Posts tagged ‘1813’

Monday, 4 September 2017

The Close Fight by Archilochus

Bows will not avail thee,
Darts and slings will fail thee,
When Mars tumultuous rages
On wide-embattled land;
Then with faulchions clashing,
Eyes with fury flashing,
Man with man engages
In combat hand to hand.
But most Eubœa’s chiefs are known,
Marshalled hosts of spearmen leading
To conflict, whence is no receding,
To make this—war’s best art—their own.

From: Merivale, J. H. (ed. and transl.), Collections from the Greek Anthology. By the Late Rev. Robert Bland, and Others. A New Edition, 1833, Longman, Rees, Ormes, Brown, Green, and Longman, and John Murray: London, p. 5.

Date: 7th century BCE (original in Greek); 1813 (translation in English)

By: Archilochus (c680-645 BCE)

Translated by: John Herman Merivale (1779-1844)

Monday, 12 June 2017

The High Immortal Gods are Free by Bacchylides

The high immortal gods are free
From taint of man’s infirmity;
Nor pale diseases round them wait,
Nor pain distracts their tranquil state.

From: Merivale, John Herman, Poems, Original and Translated, Volume 1, 1838, William Pickering: London, p. 238.

Date: 5th century BCE (original in Greek); 1813 (translation in English)

By: Bacchylides (5th century BCE)

Translated by: John Herman Merivale (1779-1844)

Sunday, 27 April 2014

After a Season of Storm by Edward Thurlow

Yet I am weary of this restless woe,
This hubbub in the empire of the air,
That storm on storm doth still engender so,
As if the skies were never to be fair;
Forsooth the Earth, that is to ruin heir,
‘Gin to avise her ancient heritage,
And, having wrestled long with blust’ring care,
In shaking with infirmity of age:
Or, otherwise, let this alternate stage
Pass to sweet mirth from woeful tragedy;
Too long it has been rent with warlike rage,
Lacking the softer voice of comedy:
In timely change our true affections lie;
Grief without end will make e’en Virtue die!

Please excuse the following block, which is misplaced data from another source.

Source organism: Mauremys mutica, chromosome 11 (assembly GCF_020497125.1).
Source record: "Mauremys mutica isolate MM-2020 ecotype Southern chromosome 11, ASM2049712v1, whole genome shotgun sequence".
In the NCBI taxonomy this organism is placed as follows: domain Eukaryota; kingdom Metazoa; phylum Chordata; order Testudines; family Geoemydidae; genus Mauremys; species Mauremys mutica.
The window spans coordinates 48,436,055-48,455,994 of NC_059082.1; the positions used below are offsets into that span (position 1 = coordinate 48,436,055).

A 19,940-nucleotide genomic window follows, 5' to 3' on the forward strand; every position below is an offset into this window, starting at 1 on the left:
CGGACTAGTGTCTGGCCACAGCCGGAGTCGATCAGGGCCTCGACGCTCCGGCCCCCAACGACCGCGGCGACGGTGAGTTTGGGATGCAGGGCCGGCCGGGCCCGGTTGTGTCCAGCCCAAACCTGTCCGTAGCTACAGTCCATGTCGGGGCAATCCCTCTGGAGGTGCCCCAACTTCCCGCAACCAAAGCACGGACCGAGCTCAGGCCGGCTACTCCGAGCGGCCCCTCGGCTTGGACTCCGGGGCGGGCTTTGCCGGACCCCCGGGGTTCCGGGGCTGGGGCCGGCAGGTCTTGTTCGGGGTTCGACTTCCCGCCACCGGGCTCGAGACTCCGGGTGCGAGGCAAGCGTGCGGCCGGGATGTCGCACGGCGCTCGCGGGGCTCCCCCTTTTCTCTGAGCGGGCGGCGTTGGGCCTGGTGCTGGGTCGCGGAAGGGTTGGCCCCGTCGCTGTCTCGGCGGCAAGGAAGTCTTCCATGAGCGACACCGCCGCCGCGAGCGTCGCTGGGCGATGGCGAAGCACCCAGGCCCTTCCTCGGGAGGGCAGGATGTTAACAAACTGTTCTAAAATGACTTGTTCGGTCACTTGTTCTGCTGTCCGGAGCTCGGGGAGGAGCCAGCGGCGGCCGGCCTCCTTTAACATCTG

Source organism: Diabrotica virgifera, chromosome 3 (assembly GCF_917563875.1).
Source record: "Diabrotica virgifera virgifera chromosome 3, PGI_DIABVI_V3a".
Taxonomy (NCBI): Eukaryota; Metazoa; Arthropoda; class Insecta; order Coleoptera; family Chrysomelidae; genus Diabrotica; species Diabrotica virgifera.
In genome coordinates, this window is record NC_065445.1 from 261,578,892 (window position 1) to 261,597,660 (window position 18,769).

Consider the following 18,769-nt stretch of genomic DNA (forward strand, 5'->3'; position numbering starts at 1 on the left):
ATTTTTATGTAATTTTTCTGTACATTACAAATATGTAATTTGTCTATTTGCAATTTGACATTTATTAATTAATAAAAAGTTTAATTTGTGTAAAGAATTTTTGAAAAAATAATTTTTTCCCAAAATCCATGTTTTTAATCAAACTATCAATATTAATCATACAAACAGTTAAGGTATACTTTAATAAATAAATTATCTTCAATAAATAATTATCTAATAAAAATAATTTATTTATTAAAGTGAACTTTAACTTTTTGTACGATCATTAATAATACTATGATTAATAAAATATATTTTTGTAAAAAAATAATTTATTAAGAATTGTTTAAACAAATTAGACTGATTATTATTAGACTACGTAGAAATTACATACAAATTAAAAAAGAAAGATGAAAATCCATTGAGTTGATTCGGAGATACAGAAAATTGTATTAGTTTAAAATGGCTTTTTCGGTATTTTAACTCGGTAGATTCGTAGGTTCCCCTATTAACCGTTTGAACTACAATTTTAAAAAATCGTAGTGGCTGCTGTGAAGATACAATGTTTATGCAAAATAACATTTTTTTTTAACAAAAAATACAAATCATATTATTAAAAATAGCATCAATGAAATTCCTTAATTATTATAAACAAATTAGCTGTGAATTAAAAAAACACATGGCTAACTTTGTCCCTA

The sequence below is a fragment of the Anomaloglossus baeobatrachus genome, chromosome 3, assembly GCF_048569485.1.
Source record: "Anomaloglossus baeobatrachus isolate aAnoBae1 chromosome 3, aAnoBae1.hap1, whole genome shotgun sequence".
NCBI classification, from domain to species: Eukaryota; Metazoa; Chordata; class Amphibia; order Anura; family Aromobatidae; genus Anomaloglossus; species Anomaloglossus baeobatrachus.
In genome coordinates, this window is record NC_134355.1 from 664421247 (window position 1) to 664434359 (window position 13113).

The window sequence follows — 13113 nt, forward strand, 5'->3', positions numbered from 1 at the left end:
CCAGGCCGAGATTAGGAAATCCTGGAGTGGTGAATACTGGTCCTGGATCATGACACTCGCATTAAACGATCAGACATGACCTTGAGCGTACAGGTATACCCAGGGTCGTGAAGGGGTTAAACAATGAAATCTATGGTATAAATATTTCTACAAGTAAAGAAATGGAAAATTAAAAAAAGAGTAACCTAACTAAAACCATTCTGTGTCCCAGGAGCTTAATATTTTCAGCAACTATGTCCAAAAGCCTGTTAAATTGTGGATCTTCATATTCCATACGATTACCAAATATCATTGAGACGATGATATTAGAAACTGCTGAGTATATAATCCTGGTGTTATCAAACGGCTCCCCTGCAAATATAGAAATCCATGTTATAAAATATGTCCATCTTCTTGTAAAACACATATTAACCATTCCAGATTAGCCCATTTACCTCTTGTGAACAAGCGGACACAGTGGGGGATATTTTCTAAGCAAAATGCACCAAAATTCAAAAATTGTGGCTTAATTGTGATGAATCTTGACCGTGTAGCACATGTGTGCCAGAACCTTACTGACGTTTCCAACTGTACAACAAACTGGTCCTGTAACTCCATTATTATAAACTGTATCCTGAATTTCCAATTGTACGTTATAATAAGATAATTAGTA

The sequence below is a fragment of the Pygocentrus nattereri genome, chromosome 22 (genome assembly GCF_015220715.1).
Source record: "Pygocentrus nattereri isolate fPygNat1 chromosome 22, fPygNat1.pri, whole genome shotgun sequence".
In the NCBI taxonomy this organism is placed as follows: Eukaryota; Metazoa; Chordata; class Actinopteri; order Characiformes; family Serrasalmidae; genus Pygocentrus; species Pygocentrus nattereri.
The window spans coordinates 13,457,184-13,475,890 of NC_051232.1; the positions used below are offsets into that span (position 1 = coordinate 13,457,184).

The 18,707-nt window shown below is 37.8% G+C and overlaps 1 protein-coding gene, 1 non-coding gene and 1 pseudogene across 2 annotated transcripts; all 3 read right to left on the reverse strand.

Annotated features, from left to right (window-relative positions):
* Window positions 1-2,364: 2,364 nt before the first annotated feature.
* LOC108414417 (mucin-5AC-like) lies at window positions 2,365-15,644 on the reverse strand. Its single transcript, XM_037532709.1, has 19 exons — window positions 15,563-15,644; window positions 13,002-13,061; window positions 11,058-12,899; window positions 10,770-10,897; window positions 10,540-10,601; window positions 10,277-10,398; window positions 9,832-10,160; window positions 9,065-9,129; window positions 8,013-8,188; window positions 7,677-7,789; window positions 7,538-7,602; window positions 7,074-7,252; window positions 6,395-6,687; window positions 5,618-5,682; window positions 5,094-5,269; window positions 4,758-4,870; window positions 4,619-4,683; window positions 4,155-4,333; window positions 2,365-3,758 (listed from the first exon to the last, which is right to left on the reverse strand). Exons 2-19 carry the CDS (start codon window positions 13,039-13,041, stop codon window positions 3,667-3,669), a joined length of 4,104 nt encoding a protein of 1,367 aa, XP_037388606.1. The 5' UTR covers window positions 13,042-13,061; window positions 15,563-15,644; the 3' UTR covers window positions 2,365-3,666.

Date: 1813

By: Edward Thurlow (1781-1829)

Saturday, 30 June 2012

Kind Love Is A Lightsome Thing by Allan Cunningham

What lifts the heart of youthood gay?
What thowes the frost of dotage gray?
What charms the hermitage and town?
‘Tis love that warms the world aroun’.

The mavis loves the breath of spring,
That mirth and music back does bring;
And builds his nest, and loud doth sing,
“Kind love is a lightsome thing.”

With love the grasshopper made bold,
Plumes his crisp’d wings of green and gold;
And on the sunward bank reclin’d,
Chirms amorous in the sunny wind.

The damsel who could hearken cold,
To wonders which of love were told;
Now listens sweet, and answers kind,
Loves pleasant trouble fills her mind.

Dear then by burn banks and by bow’rs,
To sit and wooe ‘mang new come flow’rs;
And hold, with beauteous damsel kind,
Delicious commerce of the mind.

But, ah! more dear is winter cold,
When snow-wreaths lie on height and hold;
In darkest shade to tryste our maid,
And lock her in love’s warmest fold.

Some lovers court with letters brade,
Some with rich tokens wooe their maid;
And some in short love grips will wooe,
And that’s the kindliest way to do.

From: Cunningham, Alan, Songs: Chiefly in the Rural Language of Scotland, 1813, Smith & Davy: London, pp. 55-56.

Date: 1813

By: Allan Cunningham (1784-1842)